- Third, we must continue to prioritise our proposed free trade agreements with India, China and Singapore. If our local resources are overstretched, we should seek external expertise and training to conclude these negotiations.
- Fourth, we should research the potential to engage with proposed “mega FTAs” like the Regional Comprehensive Economic Partnership (RCEP), and similarly, advocate greater trade liberalisation in regional groupings that Sri Lanka is already part of, like BIMSTEC and the Indian Ocean Rim Association (IORA). The potential of IORA, for example, is evident in the numbers: its member states represent more than a quarter of the global population yet less than 10% of GWP. The IORA of today could become the ASEAN of tomorrow.
- Fifth, we need to research and pursue new sources of investment, closer to home. These include the Chinese-led Silk Road Fund, Export-Import Bank of China and the Asian Infrastructure Investment Bank, but also new sources of capital in other markets in the region, including in South and Southeast Asia and the Middle East.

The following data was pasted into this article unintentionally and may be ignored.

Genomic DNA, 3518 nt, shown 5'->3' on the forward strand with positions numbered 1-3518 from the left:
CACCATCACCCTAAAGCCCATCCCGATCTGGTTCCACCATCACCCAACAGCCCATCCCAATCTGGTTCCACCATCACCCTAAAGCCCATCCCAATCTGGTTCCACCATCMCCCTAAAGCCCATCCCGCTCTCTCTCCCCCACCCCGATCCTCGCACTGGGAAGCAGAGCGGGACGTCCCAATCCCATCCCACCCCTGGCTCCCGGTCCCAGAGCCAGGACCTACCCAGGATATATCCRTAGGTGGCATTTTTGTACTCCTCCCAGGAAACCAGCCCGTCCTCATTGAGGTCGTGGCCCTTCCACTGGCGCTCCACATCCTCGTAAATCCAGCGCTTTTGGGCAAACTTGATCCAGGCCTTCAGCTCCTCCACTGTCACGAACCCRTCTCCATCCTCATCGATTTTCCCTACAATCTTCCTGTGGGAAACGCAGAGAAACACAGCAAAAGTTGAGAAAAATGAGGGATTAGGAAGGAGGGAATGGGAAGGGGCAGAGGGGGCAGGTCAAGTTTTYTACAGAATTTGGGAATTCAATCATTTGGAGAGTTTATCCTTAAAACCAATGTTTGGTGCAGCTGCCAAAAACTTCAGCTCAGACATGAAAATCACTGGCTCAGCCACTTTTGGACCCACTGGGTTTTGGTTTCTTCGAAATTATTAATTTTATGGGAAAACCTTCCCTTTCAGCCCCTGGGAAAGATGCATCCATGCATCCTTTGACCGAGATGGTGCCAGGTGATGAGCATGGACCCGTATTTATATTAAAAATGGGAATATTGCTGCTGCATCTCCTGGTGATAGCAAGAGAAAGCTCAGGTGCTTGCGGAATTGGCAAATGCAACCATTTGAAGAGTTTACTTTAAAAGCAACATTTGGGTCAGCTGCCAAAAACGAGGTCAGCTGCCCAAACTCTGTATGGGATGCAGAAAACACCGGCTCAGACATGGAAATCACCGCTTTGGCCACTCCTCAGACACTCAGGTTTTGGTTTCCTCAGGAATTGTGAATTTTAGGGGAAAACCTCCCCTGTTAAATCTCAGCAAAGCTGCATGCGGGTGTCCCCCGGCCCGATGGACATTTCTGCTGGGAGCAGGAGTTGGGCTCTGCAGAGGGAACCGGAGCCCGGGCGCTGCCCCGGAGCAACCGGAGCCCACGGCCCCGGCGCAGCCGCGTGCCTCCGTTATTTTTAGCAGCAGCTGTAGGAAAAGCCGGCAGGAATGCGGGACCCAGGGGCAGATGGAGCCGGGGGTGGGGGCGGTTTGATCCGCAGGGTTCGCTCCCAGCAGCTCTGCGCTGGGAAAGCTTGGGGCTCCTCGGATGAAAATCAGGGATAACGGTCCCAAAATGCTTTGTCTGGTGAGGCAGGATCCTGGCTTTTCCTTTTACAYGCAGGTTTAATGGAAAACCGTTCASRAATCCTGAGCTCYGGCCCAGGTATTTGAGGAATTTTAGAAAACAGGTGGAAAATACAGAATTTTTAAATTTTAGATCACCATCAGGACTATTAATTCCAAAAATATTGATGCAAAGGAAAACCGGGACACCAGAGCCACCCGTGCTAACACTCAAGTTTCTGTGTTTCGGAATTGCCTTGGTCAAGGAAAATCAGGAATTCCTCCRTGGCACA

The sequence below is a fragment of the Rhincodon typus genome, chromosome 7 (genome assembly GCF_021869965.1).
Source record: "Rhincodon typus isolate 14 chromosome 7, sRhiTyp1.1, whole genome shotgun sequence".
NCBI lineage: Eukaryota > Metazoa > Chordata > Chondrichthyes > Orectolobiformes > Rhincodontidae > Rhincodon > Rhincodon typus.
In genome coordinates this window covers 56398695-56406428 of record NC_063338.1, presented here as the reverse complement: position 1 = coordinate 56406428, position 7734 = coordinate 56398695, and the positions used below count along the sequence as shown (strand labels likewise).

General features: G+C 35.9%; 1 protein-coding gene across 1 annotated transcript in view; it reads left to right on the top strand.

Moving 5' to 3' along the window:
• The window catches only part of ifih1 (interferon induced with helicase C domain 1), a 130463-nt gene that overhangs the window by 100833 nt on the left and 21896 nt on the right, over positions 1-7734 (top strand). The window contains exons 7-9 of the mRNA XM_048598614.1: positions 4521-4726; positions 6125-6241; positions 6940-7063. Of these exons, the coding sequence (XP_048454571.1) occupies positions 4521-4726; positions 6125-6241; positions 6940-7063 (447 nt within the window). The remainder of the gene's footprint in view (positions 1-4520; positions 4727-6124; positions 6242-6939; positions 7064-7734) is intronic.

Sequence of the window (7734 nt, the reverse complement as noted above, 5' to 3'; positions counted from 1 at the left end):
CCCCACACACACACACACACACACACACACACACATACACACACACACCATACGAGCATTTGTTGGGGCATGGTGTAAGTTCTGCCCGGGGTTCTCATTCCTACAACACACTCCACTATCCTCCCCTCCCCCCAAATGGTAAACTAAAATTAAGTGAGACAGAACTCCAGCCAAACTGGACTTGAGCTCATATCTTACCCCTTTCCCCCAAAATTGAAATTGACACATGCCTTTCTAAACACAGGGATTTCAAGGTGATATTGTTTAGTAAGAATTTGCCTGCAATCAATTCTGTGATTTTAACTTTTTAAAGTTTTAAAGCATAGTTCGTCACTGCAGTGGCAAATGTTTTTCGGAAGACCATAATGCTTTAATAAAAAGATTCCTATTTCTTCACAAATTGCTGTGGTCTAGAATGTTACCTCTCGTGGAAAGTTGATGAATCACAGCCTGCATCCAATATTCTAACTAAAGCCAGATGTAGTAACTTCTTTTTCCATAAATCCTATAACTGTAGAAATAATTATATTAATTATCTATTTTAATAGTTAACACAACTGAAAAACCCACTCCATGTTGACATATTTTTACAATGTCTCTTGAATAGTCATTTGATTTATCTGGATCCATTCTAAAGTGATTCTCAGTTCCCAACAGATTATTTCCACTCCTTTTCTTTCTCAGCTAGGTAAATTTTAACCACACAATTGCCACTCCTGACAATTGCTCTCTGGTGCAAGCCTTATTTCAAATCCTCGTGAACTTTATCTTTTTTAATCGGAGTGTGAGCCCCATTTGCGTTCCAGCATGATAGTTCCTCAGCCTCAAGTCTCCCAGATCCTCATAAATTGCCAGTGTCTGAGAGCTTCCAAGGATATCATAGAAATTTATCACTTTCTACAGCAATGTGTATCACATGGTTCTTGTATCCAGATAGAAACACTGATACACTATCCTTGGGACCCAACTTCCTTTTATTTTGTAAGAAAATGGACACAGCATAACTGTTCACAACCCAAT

- Sixth, we need to promote the integration of Sri Lankan small and medium enterprises (SMEs) into global and regional value chains.
- Seventh, just as India has done with its own diaspora, we must reach out to Overseas Sri Lankans. They have networks and know-how that we currently do not even appreciate, let alone leverage.
Sri Lanka’s overall mission in pursuing these strategies is to maximise the economic benefits of its unique location, at the centre of trading networks in the Indian Ocean, and at the doorstep of the Indian subcontinent. In other words, Sri Lanka must cultivate a dual identity as both the ‘Centre of the Indian Ocean’, and the ‘Gateway to the Subcontinent’.
Several other economies have successfully built and leveraged such a dual identity, including Hong Kong in relation to China, Singapore with ASEAN, and even New Zealand with Australia. As I explained in a recent interview, Hong Kong built its prosperity by marketing itself as an international financial city, as well as a gateway to mainland China.